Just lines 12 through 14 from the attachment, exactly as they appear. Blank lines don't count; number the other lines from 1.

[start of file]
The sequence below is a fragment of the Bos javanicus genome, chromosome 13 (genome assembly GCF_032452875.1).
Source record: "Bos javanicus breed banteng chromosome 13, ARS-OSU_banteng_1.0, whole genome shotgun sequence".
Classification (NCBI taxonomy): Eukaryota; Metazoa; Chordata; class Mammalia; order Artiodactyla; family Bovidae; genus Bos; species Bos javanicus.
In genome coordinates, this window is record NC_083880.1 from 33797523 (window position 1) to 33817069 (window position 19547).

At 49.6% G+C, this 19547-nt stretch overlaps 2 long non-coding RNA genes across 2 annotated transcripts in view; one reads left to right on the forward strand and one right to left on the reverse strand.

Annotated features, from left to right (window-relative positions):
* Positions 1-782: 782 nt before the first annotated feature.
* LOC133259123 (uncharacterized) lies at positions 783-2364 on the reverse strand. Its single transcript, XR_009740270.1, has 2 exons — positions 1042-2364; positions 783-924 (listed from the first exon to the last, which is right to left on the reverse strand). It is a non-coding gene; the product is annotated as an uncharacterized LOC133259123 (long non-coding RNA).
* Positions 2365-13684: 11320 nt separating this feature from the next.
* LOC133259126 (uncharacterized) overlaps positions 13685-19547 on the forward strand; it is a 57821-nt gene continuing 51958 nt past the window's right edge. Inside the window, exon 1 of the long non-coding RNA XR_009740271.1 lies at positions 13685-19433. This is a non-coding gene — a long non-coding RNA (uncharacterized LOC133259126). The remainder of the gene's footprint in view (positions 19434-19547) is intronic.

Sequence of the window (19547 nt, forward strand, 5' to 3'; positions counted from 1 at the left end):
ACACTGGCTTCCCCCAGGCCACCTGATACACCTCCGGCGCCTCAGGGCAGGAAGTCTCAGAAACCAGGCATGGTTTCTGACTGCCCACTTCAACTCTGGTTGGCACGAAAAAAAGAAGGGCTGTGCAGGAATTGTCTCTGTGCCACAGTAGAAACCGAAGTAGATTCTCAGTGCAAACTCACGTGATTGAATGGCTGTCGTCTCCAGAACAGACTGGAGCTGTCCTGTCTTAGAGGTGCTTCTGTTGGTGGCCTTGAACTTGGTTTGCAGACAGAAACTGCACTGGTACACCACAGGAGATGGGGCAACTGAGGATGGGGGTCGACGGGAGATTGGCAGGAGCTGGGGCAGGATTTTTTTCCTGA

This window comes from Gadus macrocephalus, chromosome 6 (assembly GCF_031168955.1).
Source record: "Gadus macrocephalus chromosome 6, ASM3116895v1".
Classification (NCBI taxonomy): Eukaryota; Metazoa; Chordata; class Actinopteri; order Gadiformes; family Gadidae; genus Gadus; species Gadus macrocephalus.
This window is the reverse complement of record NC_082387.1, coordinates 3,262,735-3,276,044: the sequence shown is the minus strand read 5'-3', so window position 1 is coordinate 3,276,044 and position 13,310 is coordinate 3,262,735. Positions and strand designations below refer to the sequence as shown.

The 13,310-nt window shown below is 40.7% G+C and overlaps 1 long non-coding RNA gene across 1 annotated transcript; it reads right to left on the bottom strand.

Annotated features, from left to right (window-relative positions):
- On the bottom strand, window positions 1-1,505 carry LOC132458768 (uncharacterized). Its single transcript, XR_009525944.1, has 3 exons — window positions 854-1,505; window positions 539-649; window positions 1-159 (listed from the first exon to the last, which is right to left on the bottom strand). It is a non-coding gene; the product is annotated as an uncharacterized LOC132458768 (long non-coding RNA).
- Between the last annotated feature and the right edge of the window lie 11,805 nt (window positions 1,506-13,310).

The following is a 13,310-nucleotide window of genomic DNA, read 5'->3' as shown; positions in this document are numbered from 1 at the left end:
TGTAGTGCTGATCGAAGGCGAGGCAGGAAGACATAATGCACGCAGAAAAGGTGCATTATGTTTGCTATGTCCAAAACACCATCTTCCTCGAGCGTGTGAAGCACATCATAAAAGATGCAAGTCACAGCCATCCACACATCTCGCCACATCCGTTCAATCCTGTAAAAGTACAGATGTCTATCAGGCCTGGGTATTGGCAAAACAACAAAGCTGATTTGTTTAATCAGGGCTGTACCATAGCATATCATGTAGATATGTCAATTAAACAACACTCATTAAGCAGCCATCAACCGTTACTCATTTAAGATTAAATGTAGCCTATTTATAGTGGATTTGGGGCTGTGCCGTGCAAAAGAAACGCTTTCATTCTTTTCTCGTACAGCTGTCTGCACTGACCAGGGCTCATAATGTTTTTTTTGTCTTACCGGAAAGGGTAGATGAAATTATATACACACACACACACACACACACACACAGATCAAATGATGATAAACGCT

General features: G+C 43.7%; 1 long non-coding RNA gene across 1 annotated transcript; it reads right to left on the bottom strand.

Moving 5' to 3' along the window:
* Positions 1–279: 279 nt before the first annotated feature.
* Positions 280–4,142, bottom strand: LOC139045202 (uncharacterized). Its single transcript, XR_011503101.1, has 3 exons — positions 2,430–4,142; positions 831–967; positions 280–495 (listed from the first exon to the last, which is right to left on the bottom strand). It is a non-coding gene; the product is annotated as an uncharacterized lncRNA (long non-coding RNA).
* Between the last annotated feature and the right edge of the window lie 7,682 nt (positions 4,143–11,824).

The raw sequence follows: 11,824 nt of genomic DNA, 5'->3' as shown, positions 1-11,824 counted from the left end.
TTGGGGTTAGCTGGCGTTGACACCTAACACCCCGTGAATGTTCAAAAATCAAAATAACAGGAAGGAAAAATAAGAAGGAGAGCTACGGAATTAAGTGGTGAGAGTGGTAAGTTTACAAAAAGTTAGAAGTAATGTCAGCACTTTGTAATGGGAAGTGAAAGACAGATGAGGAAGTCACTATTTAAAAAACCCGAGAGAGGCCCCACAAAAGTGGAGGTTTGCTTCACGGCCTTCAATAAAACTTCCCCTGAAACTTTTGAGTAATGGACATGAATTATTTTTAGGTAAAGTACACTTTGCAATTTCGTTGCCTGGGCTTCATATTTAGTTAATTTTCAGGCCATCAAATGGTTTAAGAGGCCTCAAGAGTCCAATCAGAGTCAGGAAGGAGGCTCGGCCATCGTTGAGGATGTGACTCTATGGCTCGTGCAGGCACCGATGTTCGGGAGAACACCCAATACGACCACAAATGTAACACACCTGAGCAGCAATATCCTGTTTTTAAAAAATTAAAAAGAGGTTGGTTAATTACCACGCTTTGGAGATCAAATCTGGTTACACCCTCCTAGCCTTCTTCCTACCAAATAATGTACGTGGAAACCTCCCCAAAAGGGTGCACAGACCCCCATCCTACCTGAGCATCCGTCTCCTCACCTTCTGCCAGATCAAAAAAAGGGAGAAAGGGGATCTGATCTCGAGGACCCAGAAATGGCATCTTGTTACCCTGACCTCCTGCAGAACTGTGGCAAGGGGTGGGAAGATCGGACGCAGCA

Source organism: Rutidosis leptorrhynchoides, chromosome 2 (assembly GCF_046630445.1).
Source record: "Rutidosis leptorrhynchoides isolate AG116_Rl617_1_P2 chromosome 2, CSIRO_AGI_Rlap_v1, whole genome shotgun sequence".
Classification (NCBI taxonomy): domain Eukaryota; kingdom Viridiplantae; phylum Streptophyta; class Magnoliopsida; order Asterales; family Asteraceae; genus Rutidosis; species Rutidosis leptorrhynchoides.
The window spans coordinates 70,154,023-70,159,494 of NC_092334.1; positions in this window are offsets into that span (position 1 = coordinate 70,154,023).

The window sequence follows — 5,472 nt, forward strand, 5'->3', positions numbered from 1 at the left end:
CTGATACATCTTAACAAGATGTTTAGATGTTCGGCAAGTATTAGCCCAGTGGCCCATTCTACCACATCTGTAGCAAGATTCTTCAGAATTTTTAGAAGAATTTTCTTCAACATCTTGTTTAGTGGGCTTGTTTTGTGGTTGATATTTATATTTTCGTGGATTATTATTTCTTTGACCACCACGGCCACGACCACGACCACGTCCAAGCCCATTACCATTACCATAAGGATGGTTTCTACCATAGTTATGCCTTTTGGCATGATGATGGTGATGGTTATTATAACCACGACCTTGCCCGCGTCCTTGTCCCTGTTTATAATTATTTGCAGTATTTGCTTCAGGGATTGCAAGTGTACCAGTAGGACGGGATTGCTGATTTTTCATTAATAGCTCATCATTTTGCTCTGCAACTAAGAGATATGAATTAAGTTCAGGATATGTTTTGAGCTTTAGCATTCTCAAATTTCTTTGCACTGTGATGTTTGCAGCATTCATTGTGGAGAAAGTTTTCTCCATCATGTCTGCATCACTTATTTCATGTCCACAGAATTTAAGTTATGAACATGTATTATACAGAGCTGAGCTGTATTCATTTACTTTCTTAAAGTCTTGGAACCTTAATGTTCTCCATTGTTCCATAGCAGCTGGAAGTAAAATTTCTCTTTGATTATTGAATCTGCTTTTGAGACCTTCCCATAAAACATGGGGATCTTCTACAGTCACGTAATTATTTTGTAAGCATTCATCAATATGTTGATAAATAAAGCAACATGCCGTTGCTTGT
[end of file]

ACACTGGCTTCCCCCAGGCCACCTGATACACCTCCGGCGCCTCAGGGCAGGAAGTCTCAGAAACCAGGCATGGTTTCTGACTGCCCACTTCAACTCTGGTTGGCACGAAAAAAAGAAGGGCTGTGCAGGAATTGTCTCTGTGCCACAGTAGAAACCGAAGTAGATTCTCAGTGCAAACTCACGTGATTGAATGGCTGTCGTCTCCAGAACAGACTGGAGCTGTCCTGTCTTAGAGGTGCTTCTGTTGGTGGCCTTGAACTTGGTTTGCAGACAGAAACTGCACTGGTACACCACAGGAGATGGGGCAACTGAGGATGGGGGTCGACGGGAGATTGGCAGGAGCTGGGGCAGGATTTTTTTCCTGA

This window comes from Gadus macrocephalus, chromosome 6 (assembly GCF_031168955.1).
Source record: "Gadus macrocephalus chromosome 6, ASM3116895v1".